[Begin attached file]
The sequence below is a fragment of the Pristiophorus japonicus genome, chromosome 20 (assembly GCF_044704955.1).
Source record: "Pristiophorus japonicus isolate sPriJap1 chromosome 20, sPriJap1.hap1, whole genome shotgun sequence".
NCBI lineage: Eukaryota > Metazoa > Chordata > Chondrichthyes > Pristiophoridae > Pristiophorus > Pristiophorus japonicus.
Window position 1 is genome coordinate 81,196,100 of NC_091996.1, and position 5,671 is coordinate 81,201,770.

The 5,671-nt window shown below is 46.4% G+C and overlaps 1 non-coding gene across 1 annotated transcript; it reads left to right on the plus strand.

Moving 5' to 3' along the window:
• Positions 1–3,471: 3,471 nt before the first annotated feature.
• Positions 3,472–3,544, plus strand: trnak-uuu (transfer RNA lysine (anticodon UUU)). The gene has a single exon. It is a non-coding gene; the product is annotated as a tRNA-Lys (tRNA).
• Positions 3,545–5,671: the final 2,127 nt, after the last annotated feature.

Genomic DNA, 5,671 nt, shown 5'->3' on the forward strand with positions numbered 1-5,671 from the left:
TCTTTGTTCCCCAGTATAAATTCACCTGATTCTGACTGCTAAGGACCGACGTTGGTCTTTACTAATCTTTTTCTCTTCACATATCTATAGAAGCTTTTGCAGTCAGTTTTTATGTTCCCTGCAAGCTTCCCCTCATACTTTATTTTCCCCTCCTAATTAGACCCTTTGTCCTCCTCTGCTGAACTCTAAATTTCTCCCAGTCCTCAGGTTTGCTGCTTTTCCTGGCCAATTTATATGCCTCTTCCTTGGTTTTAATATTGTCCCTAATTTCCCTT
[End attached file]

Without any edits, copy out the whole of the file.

The sequence below is a fragment of the Pristiophorus japonicus genome, chromosome 20 (assembly GCF_044704955.1).
Source record: "Pristiophorus japonicus isolate sPriJap1 chromosome 20, sPriJap1.hap1, whole genome shotgun sequence".
NCBI lineage: Eukaryota > Metazoa > Chordata > Chondrichthyes > Pristiophoridae > Pristiophorus > Pristiophorus japonicus.
Window position 1 is genome coordinate 81,196,100 of NC_091996.1, and position 5,671 is coordinate 81,201,770.

The 5,671-nt window shown below is 46.4% G+C and overlaps 1 non-coding gene across 1 annotated transcript; it reads left to right on the plus strand.

Moving 5' to 3' along the window:
• Positions 1–3,471: 3,471 nt before the first annotated feature.
• Positions 3,472–3,544, plus strand: trnak-uuu (transfer RNA lysine (anticodon UUU)). The gene has a single exon. It is a non-coding gene; the product is annotated as a tRNA-Lys (tRNA).
• Positions 3,545–5,671: the final 2,127 nt, after the last annotated feature.

Genomic DNA, 5,671 nt, shown 5'->3' on the forward strand with positions numbered 1-5,671 from the left:
TCTTTGTTCCCCAGTATAAATTCACCTGATTCTGACTGCTAAGGACCGACGTTGGTCTTTACTAATCTTTTTCTCTTCACATATCTATAGAAGCTTTTGCAGTCAGTTTTTATGTTCCCTGCAAGCTTCCCCTCATACTTTATTTTCCCCTCCTAATTAGACCCTTTGTCCTCCTCTGCTGAACTCTAAATTTCTCCCAGTCCTCAGGTTTGCTGCTTTTCCTGGCCAATTTATATGCCTCTTCCTTGGTTTTAATATTGTCCCTAATTTCCCTT